I’ve had my differences with Rush Limbaugh (“Operation Chaos” comes immediately to mind), but I also admire his ability to transmit conservative ideas to a mass audience and make it entertaining. Seeing him on the same stage as Ann Coulter on the same day really demonstrated that he’s in a league of his own as far as conservative media personalities goes. Listening to Coulter you would have suffered through a series of lame and dated one-liners that communicated Obama voted “present” in the Illinois state senate, had no executive experience, and that Jeremiah Wright was his pastor. But Limbaugh actually took his time on the stage to do something useful. He reaffirmed, on a basic level, what it means to be a conservative — to believe in the power of individuals to make better decisions for themselves than the government. Even to those conservatives who aren’t Limbaugh fans, it was hard to listen to his speech, which went on for about 90 minutes, without agreeing with his central point.
He was also right on target by saying that Republicans need to make not procedural but philosophical arguments against liberalism and for conservatism. And yes, we need to root out those who claim to be conservatives, but argue that the only way to win is to embrace big government. This “if you can’t beat ’em, join ’em” mentality is bad politics in addition to being bad philosophy.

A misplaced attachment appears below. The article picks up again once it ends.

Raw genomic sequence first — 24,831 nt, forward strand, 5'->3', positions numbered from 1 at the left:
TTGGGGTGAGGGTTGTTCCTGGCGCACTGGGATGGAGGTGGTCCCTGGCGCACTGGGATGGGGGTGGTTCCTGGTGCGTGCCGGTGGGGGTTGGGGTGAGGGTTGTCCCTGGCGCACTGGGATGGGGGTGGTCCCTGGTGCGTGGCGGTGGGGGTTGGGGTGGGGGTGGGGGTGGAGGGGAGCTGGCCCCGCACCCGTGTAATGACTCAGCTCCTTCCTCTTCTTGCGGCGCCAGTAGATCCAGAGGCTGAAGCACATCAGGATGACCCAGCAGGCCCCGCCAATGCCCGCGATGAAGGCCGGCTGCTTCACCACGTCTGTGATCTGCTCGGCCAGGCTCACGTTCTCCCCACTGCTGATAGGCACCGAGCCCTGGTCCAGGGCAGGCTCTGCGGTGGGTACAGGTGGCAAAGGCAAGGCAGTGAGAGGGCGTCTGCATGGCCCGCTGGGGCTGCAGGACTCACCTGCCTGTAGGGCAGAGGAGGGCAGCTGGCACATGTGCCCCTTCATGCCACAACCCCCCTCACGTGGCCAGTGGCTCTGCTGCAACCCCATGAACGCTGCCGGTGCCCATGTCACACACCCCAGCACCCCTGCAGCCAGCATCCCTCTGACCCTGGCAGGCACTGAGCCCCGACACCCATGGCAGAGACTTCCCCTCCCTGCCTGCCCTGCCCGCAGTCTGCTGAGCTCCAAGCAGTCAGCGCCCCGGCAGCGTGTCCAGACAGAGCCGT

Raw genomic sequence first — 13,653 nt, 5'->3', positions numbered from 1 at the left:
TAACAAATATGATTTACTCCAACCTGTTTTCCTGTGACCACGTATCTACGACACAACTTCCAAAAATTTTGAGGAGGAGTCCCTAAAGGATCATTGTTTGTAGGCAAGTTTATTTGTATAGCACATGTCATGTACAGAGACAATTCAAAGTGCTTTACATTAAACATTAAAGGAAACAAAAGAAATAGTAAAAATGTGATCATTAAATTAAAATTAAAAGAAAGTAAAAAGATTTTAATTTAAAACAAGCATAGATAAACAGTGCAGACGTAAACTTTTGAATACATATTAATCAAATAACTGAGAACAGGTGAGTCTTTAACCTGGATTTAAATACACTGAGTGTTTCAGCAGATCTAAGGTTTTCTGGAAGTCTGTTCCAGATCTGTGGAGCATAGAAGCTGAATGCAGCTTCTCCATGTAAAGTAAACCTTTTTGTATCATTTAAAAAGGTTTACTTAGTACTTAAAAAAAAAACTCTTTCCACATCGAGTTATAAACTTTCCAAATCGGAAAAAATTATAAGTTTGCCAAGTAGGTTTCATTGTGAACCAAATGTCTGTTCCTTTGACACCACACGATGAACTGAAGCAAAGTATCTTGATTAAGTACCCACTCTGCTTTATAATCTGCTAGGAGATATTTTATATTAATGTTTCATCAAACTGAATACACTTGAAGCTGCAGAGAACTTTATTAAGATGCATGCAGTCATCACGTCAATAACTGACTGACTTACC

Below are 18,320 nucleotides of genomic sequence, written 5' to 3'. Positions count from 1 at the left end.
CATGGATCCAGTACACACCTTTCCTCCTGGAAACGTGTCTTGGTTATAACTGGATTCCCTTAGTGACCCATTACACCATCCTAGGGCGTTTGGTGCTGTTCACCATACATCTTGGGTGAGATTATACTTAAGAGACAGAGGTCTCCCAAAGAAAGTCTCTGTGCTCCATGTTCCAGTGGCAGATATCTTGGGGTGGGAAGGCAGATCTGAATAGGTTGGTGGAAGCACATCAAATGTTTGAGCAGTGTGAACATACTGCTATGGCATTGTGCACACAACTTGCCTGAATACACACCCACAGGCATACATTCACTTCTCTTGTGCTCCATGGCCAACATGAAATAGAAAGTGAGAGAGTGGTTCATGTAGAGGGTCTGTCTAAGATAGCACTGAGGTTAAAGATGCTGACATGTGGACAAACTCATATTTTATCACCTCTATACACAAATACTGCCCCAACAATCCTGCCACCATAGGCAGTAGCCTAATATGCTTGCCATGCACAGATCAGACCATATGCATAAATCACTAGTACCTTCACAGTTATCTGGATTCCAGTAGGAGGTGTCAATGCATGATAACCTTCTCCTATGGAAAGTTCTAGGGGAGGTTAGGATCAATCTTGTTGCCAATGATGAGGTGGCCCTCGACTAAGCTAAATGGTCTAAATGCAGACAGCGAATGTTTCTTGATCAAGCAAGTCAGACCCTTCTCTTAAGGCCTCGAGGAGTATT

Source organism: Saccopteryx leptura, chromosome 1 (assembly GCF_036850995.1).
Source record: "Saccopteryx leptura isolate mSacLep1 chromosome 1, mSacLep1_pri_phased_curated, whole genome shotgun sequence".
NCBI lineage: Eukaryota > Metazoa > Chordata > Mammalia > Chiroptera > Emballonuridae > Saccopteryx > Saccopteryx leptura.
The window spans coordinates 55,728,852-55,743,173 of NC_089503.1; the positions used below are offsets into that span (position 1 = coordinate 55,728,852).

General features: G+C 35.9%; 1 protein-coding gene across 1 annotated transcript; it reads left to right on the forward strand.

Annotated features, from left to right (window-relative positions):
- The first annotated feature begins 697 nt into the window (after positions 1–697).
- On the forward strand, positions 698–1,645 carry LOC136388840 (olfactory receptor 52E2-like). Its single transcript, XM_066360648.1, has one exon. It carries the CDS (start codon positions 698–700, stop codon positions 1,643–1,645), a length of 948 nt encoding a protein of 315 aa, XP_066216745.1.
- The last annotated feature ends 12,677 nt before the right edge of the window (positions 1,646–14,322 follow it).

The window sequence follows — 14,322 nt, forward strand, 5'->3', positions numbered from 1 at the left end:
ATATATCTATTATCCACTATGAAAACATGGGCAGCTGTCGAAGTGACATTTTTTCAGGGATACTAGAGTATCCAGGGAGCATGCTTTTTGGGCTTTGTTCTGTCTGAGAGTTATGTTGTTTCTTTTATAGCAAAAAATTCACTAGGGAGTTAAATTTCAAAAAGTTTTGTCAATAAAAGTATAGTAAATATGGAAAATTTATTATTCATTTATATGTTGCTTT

When the story of this period of the conservative movement is written, I wouldn’t be surprised if Rush’s talk to CPAC this year is considered a historically significant speech. At a time when conservatives are demoralized, he reaffirmed why we’re all part of this thing in the first place. For those who weren’t there, it was quite a sight. Not only did he have the packed audience inside the ballroom on its feet, but at one point I slipped out to the bathroom, and I saw people watching on TV screens in all of the hallways and sitting on staircases.
If you missed the speech, the transcript and video is available here.
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